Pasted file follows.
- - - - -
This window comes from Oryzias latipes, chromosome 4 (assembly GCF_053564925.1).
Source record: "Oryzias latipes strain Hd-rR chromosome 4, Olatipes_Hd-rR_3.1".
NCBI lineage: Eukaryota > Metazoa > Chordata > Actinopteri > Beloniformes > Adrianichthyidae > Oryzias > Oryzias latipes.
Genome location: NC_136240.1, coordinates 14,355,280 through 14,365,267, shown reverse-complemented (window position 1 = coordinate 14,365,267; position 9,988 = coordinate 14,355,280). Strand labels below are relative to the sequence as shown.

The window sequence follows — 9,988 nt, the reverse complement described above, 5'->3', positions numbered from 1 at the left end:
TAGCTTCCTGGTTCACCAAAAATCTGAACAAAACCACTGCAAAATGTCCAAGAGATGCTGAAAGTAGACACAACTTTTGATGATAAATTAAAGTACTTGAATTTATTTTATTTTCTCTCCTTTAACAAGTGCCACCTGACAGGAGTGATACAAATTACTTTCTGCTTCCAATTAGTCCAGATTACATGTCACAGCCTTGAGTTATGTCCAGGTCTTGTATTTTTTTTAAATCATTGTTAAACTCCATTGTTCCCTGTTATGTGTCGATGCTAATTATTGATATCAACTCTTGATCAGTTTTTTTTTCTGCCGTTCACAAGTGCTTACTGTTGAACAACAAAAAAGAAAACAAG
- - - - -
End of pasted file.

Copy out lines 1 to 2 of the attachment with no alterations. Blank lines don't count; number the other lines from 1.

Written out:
This window comes from Oryzias latipes, chromosome 4 (assembly GCF_053564925.1).
Source record: "Oryzias latipes strain Hd-rR chromosome 4, Olatipes_Hd-rR_3.1".